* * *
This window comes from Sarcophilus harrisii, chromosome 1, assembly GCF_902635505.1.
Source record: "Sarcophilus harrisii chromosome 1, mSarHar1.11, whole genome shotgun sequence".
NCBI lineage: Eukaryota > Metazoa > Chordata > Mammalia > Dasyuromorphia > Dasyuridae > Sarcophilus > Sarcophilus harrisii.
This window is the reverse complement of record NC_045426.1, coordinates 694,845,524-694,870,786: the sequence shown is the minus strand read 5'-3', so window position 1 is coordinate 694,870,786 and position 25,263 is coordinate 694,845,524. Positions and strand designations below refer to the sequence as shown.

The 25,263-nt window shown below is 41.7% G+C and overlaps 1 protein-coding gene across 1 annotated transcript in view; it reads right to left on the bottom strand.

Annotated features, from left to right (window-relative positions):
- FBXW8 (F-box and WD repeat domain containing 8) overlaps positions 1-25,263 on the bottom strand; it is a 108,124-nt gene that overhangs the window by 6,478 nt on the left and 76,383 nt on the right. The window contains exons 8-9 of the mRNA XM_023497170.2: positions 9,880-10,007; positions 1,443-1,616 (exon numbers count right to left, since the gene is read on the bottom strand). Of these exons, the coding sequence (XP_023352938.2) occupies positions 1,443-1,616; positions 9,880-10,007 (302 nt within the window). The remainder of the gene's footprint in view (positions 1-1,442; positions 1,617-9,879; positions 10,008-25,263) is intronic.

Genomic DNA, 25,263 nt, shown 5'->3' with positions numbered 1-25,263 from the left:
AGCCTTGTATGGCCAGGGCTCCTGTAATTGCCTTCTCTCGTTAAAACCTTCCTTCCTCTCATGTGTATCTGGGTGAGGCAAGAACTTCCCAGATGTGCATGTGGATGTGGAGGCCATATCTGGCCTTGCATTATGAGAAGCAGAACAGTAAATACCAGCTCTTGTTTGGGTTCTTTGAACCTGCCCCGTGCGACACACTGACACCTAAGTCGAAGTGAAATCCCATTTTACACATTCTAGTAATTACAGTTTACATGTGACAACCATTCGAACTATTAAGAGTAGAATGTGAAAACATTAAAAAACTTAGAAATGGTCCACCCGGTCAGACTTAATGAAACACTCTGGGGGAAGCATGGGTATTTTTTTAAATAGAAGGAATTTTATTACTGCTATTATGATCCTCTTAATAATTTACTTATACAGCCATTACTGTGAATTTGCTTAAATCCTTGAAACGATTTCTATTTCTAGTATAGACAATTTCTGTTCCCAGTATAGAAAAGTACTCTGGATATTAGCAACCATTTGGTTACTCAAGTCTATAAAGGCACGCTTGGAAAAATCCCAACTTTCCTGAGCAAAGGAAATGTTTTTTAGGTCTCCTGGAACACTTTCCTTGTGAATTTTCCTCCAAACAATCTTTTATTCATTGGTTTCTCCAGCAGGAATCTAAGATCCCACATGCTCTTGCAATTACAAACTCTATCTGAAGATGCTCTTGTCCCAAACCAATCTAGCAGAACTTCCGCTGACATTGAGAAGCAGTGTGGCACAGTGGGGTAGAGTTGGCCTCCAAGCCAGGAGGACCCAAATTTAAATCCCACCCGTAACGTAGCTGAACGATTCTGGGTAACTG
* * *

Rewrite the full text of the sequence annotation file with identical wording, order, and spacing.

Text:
This window comes from Sarcophilus harrisii, chromosome 1, assembly GCF_902635505.1.
Source record: "Sarcophilus harrisii chromosome 1, mSarHar1.11, whole genome shotgun sequence".
NCBI lineage: Eukaryota > Metazoa > Chordata > Mammalia > Dasyuromorphia > Dasyuridae > Sarcophilus > Sarcophilus harrisii.
This window is the reverse complement of record NC_045426.1, coordinates 694,845,524-694,870,786: the sequence shown is the minus strand read 5'-3', so window position 1 is coordinate 694,870,786 and position 25,263 is coordinate 694,845,524. Positions and strand designations below refer to the sequence as shown.

The 25,263-nt window shown below is 41.7% G+C and overlaps 1 protein-coding gene across 1 annotated transcript in view; it reads right to left on the bottom strand.

Annotated features, from left to right (window-relative positions):
- FBXW8 (F-box and WD repeat domain containing 8) overlaps positions 1-25,263 on the bottom strand; it is a 108,124-nt gene that overhangs the window by 6,478 nt on the left and 76,383 nt on the right. The window contains exons 8-9 of the mRNA XM_023497170.2: positions 9,880-10,007; positions 1,443-1,616 (exon numbers count right to left, since the gene is read on the bottom strand). Of these exons, the coding sequence (XP_023352938.2) occupies positions 1,443-1,616; positions 9,880-10,007 (302 nt within the window). The remainder of the gene's footprint in view (positions 1-1,442; positions 1,617-9,879; positions 10,008-25,263) is intronic.

Genomic DNA, 25,263 nt, shown 5'->3' with positions numbered 1-25,263 from the left:
AGCCTTGTATGGCCAGGGCTCCTGTAATTGCCTTCTCTCGTTAAAACCTTCCTTCCTCTCATGTGTATCTGGGTGAGGCAAGAACTTCCCAGATGTGCATGTGGATGTGGAGGCCATATCTGGCCTTGCATTATGAGAAGCAGAACAGTAAATACCAGCTCTTGTTTGGGTTCTTTGAACCTGCCCCGTGCGACACACTGACACCTAAGTCGAAGTGAAATCCCATTTTACACATTCTAGTAATTACAGTTTACATGTGACAACCATTCGAACTATTAAGAGTAGAATGTGAAAACATTAAAAAACTTAGAAATGGTCCACCCGGTCAGACTTAATGAAACACTCTGGGGGAAGCATGGGTATTTTTTTAAATAGAAGGAATTTTATTACTGCTATTATGATCCTCTTAATAATTTACTTATACAGCCATTACTGTGAATTTGCTTAAATCCTTGAAACGATTTCTATTTCTAGTATAGACAATTTCTGTTCCCAGTATAGAAAAGTACTCTGGATATTAGCAACCATTTGGTTACTCAAGTCTATAAAGGCACGCTTGGAAAAATCCCAACTTTCCTGAGCAAAGGAAATGTTTTTTAGGTCTCCTGGAACACTTTCCTTGTGAATTTTCCTCCAAACAATCTTTTATTCATTGGTTTCTCCAGCAGGAATCTAAGATCCCACATGCTCTTGCAATTACAAACTCTATCTGAAGATGCTCTTGTCCCAAACCAATCTAGCAGAACTTCCGCTGACATTGAGAAGCAGTGTGGCACAGTGGGGTAGAGTTGGCCTCCAAGCCAGGAGGACCCAAATTTAAATCCCACCCGTAACGTAGCTGAACGATTCTGGGTAACTG